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A word is most simply defined as an element that is listed in the dictionary (= lexeme) or that occurs between two spaces in the spelling or the linguist's description (= word-form).

Words are morphological objects which may but need not be the output of processes of affixation and compounding.

These definitions are of course not satisfactory, because they do not say why linguists enter elements into a dictionary or write them between two spaces etc.


In syntax

Words are generally considered atomic elements: they are the indivisible building blocks of syntax, which may be the input but not the output of syntactic processes, their parts presumably being inaccessible for syntactic rules. See lexical integrity.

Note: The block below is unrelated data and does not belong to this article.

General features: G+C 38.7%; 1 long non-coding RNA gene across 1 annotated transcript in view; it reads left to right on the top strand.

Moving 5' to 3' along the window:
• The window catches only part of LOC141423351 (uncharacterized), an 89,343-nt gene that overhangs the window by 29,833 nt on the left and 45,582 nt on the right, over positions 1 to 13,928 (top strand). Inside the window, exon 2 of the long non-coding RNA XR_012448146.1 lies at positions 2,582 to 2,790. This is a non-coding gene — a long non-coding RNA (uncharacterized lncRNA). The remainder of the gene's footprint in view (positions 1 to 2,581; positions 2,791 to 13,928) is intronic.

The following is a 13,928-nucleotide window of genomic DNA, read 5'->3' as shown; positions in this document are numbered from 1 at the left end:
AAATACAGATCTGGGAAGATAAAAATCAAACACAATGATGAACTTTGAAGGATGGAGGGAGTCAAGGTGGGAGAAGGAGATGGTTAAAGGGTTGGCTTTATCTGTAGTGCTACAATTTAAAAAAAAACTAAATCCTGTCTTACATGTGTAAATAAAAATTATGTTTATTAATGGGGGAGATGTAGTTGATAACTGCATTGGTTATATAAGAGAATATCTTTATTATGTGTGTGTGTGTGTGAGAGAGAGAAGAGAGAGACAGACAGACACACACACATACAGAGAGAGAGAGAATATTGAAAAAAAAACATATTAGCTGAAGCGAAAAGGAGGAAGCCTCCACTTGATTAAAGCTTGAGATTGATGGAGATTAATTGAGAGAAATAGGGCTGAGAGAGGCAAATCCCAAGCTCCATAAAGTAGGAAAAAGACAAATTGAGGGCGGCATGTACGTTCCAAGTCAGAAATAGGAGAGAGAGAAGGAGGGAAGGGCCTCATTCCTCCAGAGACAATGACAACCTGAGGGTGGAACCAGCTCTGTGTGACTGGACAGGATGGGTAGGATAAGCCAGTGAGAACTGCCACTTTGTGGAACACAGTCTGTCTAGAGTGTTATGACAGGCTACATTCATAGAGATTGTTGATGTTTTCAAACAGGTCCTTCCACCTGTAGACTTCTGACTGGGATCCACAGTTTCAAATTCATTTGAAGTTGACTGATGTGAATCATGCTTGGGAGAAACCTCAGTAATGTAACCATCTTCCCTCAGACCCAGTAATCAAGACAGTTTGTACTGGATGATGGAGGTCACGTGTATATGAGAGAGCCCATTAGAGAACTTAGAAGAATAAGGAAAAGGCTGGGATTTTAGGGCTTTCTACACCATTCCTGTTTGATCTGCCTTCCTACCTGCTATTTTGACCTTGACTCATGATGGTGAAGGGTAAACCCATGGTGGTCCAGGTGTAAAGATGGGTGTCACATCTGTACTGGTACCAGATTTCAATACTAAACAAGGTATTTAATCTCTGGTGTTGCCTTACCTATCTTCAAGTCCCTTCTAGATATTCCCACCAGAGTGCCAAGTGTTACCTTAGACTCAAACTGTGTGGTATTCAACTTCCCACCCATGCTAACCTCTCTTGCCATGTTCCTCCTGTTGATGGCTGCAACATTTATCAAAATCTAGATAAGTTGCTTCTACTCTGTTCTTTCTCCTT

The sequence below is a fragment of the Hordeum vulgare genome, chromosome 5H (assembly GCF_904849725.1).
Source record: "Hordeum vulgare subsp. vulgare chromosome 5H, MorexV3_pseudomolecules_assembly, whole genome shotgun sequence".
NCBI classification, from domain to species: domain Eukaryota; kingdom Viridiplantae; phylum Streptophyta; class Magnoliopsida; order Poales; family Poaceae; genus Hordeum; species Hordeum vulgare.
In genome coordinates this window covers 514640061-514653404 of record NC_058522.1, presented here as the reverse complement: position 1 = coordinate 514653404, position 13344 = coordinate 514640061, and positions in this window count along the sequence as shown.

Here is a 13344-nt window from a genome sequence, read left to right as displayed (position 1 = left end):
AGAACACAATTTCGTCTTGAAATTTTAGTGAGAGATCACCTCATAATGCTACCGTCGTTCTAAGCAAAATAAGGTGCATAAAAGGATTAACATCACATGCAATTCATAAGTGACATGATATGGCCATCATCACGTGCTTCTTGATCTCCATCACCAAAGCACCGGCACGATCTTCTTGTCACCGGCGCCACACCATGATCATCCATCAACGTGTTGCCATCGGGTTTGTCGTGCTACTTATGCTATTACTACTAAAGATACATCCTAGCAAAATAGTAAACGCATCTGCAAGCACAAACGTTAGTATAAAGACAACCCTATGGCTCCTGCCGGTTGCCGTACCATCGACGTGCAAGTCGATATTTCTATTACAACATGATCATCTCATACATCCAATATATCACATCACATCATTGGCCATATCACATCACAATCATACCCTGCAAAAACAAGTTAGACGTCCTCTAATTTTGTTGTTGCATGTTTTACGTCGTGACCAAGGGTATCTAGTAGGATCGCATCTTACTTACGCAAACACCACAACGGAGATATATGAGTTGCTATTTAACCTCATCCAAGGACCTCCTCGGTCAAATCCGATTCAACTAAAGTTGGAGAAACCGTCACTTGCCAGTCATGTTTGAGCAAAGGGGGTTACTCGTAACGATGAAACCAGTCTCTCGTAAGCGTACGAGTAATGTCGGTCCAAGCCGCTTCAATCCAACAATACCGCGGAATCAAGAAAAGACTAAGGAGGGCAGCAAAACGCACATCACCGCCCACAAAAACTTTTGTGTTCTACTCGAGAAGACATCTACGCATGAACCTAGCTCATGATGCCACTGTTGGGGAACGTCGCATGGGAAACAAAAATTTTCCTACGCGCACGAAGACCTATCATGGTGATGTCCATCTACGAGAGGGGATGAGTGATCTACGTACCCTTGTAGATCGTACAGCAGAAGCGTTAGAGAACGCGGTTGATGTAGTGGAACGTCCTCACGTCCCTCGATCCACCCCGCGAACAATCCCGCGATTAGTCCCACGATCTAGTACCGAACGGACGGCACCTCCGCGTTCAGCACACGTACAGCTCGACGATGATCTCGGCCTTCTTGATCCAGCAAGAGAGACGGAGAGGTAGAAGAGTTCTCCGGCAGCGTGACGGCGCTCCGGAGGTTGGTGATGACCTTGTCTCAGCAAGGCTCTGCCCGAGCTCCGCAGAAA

In phonology

Words are phonological objects which consitute the domain for lexical phonological rules. It is particularly striking that these three uses of the notion 'word' are not co-extensive.


A group consisting of a free morpheme and a clitic may function as a phonological word, although morphologically it is a clitic group consisting of a morphological word and a clitic.

Other languages


Utrecht Lexicon of Linguistics


  • Aronoff, M. 1976. Word Formation in Generative Grammar, MIT-press, Cambridge, Mass.
  • Di Sciullo, A. M. and E. Williams 1987. On the Definition of Word, MIT-press, Cambridge, Mass.
  • Sapir, E. 1921. Language, Harcourt, Brace and World, New York.
  • Selkirk, E. O. 1982a. The Syntax of Words, MIT Press, Cambridge, Mass.
  • Spencer, A. 1991. Morphological Theory, Blackwell, Oxford.